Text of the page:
We could certainly find parallels between these two people. The interesting difference comes when we repeatedly ask “Why?”
This is the world of applied moral philosophy. The devil is in the details, and those details can diverge. In magnitude, the answers these two women give are light years apart.
Let me explain.
I’m a philosopher. A lot of my waking hours are spent thinking about and debating these issues. And my first-ever debate related pretty directly to this Sarah and Jill issue: Is there such a thing as altruism?
I was 15 and more interested in beer and girls and music than moral philosophy. But I found myself intrigued by the question. Are we only ever moral for selfish reasons? When push comes to shove, do we give to charity because it makes us feel good, or makes us look better to others in some example of virtue signaling?
This may well be an aspect of all moral actions. But it’s certainly not the only one.
When both Sarah and Jill want to make the world a better place, we can ask them why. And they answer, “Because it makes the world a better place.”
To Sarah, this is a justification in and of itself, even if she also gets some self-satisfaction and pleasure from so doing. I am playing Devil’s Advocate to some degree here, because Sarah is not the sort of person driven by self-satisfaction, but a critic could push further: “Why, Sarah? Why do you want to make the world a better place?”
“Because,” she says, “that is just a good thing for everybody. It’s what we all want, or should want. Happy people with improved wellbeing.”
Jill answers slightly differently. Perhaps very differently.
“Because,” Jill offers, “that is a good thing for everybody. Everybody gets to access God’s love, everybody who sees the light gets to enter heaven, to live in paradise for eternity.”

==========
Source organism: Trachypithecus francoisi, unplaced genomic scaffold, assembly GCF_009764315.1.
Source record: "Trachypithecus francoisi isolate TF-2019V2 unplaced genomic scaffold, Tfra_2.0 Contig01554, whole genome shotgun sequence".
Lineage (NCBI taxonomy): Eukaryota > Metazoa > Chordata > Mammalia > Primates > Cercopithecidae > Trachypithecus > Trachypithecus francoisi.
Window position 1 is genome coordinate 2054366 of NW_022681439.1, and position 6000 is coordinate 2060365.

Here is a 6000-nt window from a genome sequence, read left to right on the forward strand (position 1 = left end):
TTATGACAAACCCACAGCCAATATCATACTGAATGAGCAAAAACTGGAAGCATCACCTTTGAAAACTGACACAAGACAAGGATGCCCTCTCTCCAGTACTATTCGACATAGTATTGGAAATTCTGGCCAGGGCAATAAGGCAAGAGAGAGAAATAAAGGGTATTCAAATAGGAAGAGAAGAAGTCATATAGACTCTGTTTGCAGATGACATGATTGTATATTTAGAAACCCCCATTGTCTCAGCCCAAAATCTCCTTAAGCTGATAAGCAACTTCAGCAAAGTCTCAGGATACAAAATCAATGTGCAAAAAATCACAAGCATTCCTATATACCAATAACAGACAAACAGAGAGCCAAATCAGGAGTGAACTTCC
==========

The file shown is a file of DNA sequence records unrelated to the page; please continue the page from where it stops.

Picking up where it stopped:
“Do you? Get to live in heaven? For eternity?”
For Jill, there is no getting away from the fact that every moral action she takes is also largely about her own union with her particular god. Every moral action is influenced considerably by the idea that she will get closer to God, to be seen in a good light by God, to access God’s love. For eternity. Forever and ever in paradise.
There can be no greater thing in human conception than heaven because heaven is whatever an individual can imagine to be the greatest thing. Forever and ever.
Likewise, there can be no worse thing in human conception than hell. Because hell is whatever an individual can imagine to be the worst thing. Forever and ever.
We don’t need to argue about the theology and history of these ideas. Heaven and hell mean whatever they mean to, say, a Christian. And they are there, in the consciousness or subconsciousness of every Christian, bathing every moral action someone like Jill makes in their light, or threatening her with eternal darkness and torture. Every single moral action is informed—tainted—by these twin bribes.
That’s not to say Jill can never do things that are good for others, or the world, for earthly moral reasons, as long as they are consonant with the religious framework that scaffolds her life.
So, can Jill ever really make a moral decision devoid of self-interest?
And I’m 15 again, on the debate stage.